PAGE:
There are many settings in the contemporary world, from history, or in fictional places that really just don’t have much ethnic diversity going on. At least not in ways that are immediately visible and reflect the multi-ethnic population of the United States. A medieval Norwegian village might very well have considerable numbers of Finish, Irish, and Slavic slaves. That’s a form of historically accurate ethnic diversity, but in a movie you couldn’t tell them apart from the Norwegian and Danish slaves, so we don’t consider that to be a portrayal of diversity. And I don’t see that as a problem either.

However, and I think that’s really important, even in a medieval Norwegian village that has no foreign slaves, not everyone is the same. Not everyone in this village is a physically and mentally fit man in prime fighting age. There are also the women, and the old, the sick, the mad and feebleminded, and various other people who don’t fit the ideal of the group that is in power. Every village would have them. Lots of them. Considerably more than the number of warriors in their prime. If this is your setting, all these people deserve to be included. It is completely historically accurate to have them in the story. It actually would be grossly inacurate to keep them out of the picture. In the stories they tell about themselves, the brave battle bros of course dominate everything and do almost anything that is relevant to the story. But they still have to interact with the rest of the people around them.

If you’re a white European man like me, and only feel confident to write fantasy in a setting based on medieval Europe about the activities of medieval European men without grossly misrepresenting other cultures, I think that’s perfectly fine. It is not your duty to create an ethnically diverse setting with various populations inspired by Asian and African cultures, or to transplant characters from other cultures into your historical setting. There are millions of Asian and African writers who will be perfectly confident to represent such characters and cultures in fitting and appropriate ways. (That they have a harder time finding an international audience is another issue, but not something you can do anything about with the work you’re writing.) Some people will complain about that, but some people will take offense regardless of what you write. But even then you can be expected to acknowledge the diversity of people that exist in your mono-ethnic setting.

The State of Sword & Sorcery

A few years ago it seemed like a couple of people were making attempts to bring back Sword & Sorcery, with the release of a few new anthologies. Now it looks like nothing came of that, and I think in part that’s because those anthologies were not very good. I mostly hated them, really not being what was looking for and seeing in the old classics.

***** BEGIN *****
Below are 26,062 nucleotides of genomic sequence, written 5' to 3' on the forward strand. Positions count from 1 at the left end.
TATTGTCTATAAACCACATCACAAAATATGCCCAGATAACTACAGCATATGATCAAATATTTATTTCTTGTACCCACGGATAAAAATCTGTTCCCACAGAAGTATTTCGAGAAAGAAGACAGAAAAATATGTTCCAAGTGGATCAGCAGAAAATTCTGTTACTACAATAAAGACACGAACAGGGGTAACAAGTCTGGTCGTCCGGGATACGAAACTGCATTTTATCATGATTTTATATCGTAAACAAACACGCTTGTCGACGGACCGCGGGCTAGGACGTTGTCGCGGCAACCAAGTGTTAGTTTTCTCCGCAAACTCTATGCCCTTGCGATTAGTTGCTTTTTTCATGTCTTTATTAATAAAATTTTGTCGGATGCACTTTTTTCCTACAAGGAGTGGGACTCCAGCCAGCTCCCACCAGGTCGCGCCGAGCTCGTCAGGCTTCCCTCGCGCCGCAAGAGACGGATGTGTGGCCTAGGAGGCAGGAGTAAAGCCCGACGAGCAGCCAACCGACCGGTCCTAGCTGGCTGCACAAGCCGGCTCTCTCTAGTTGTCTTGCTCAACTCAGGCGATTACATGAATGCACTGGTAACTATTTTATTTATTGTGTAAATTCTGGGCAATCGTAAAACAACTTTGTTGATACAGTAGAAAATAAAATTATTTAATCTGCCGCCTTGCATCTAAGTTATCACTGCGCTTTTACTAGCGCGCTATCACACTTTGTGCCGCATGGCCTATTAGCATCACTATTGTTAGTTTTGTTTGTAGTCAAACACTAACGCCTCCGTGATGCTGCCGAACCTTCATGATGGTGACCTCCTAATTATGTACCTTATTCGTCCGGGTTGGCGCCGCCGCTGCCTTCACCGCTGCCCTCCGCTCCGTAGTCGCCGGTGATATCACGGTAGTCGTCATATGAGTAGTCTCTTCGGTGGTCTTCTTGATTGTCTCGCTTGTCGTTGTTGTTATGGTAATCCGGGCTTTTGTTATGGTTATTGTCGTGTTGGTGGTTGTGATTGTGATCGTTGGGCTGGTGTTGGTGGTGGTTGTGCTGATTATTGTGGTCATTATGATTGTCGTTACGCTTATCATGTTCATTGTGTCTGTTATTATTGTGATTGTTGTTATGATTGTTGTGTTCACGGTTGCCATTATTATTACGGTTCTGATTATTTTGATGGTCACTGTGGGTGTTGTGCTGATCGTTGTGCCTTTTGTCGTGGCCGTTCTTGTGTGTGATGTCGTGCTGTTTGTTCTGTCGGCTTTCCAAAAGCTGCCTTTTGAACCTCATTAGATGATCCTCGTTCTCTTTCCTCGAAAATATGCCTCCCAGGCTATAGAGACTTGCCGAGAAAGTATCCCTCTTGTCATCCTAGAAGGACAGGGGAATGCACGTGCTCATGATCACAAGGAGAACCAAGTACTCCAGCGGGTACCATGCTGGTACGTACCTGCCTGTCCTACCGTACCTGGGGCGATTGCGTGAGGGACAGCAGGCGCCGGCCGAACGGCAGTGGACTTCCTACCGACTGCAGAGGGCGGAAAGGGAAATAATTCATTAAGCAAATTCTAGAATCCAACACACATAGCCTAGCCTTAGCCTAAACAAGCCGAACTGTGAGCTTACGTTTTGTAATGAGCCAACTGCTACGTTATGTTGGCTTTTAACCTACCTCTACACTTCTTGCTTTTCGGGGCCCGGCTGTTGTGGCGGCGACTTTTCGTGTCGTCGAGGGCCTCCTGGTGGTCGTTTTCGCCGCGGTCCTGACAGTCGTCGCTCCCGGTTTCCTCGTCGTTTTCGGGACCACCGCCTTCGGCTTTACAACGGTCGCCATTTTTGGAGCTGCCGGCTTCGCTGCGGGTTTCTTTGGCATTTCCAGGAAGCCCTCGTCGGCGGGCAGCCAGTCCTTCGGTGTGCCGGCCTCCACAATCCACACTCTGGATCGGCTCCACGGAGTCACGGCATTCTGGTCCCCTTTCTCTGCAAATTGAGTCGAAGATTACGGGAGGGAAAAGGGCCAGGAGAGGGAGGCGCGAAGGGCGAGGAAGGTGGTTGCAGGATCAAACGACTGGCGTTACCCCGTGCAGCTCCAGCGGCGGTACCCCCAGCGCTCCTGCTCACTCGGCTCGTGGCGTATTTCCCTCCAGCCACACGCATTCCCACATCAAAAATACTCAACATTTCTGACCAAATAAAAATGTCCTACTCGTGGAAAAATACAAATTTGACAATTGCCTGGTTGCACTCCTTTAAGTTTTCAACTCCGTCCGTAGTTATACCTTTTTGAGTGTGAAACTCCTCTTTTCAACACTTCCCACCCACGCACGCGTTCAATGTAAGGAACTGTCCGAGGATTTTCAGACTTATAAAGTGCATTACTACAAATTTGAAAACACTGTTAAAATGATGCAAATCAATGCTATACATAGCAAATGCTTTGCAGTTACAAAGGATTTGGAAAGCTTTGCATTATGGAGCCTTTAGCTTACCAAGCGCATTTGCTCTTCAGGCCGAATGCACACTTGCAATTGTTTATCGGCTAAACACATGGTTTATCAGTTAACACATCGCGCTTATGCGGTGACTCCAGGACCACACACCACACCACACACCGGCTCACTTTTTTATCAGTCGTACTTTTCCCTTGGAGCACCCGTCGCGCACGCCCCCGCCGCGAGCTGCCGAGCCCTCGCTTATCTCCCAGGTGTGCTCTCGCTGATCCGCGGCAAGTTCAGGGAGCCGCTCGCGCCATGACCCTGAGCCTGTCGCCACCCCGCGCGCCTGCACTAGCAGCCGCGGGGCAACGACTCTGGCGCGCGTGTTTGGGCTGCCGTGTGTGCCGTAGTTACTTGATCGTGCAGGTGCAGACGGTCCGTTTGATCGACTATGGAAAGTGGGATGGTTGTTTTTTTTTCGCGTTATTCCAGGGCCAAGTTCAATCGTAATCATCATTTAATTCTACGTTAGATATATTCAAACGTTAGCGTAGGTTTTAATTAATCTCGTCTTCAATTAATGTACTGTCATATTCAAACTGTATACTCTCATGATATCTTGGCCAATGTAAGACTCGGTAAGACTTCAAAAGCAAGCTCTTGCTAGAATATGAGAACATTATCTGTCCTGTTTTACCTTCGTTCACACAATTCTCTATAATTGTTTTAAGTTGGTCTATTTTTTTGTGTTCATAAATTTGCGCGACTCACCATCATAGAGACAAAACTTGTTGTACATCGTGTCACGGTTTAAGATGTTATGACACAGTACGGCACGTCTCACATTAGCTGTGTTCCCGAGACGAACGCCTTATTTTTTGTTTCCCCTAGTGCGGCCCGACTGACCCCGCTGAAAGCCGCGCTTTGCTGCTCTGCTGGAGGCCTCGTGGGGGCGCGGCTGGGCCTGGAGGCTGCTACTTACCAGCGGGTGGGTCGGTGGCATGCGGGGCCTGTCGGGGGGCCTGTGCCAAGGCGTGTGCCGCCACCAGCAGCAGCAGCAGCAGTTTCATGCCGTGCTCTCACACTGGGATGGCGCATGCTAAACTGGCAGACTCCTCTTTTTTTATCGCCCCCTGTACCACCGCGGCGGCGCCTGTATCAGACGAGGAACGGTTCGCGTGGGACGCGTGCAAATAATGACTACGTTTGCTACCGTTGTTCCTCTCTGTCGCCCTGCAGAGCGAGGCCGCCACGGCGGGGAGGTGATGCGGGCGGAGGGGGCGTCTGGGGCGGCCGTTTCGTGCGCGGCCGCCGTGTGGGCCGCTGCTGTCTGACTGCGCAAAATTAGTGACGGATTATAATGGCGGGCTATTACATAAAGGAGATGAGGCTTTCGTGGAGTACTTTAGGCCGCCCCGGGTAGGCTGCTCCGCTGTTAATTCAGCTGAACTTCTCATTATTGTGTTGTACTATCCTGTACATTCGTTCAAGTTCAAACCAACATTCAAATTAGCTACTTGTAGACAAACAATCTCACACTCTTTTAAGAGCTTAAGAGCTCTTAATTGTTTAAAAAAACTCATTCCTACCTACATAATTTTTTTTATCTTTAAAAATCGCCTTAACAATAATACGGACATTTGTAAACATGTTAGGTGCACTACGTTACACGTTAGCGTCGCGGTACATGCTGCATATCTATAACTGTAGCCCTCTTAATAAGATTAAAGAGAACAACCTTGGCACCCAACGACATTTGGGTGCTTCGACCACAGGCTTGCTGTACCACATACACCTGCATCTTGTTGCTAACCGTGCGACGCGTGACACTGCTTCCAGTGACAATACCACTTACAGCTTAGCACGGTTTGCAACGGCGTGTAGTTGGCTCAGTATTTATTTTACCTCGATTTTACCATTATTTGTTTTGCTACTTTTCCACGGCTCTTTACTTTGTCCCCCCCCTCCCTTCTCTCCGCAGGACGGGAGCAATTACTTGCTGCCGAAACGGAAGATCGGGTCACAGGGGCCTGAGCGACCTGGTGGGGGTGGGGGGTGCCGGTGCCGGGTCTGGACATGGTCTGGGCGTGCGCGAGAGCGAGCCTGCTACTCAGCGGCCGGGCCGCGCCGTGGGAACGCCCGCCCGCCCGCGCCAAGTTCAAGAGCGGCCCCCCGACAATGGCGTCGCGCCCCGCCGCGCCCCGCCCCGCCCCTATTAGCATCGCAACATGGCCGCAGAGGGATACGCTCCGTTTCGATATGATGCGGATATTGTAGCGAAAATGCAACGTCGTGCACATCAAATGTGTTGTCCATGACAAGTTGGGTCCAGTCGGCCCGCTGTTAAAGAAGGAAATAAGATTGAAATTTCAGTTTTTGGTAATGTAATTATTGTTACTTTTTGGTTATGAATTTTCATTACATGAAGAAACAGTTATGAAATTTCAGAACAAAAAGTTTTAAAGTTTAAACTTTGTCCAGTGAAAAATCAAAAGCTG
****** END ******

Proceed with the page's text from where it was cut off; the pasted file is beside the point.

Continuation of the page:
So I have come to the conclusion that Sword & Sorcery at this point is clearly dead. And it has been since the 80s. At least as new releases are concerned. Of course, the old classics are all still around and they are still great, and fans still love and reread them. Just like the skeleton of the king in his tomb that is discovered by Conan, Sword & Sorcery may be long dead, but it’s still magnificent in all it’s glory.

And of course, it does not have to stay dead. Fans waiting for someone to come along and bring us new Sword & Sorcery didn’t work out. Just saying that you want it does not make it happen. If Sword & Sorcery fans want to read new tales of the classic style, it is Sword & Sorcery fans who will have to write them. Who else could? Commercial writers who spot an abandoned niche and think there might be some money to make? They might produce something and declare it Sword & Sorcery, but it will only have the spirit of the old classics if the spirit of the classics is inside them. Sure, the first attempts will probably be pretty bad, but with practice and dedication results will improve with time.

My new writing space.

“That is not dead which can eternal lie, and with strange aeons even death may die.”

Remember, remember, it’s again November

What better time to get off my bum (or rather on my bum) and actually start putting some words down again.

I’m not going to do the whole Nanowrimo game, but it seems like a good opportunity to finally get something done. And I very much doubt getting anywhere close to the 50,000 words. But we’ll see.

I am actually going to try tackling my Awesome Future Novel Idea #5: Scouts of the Eldritch Wilds. Though I don’t think it’s going to be a novel, but rather something more episodic like classic Sword & Sorcery series or the first two books of The Witcher.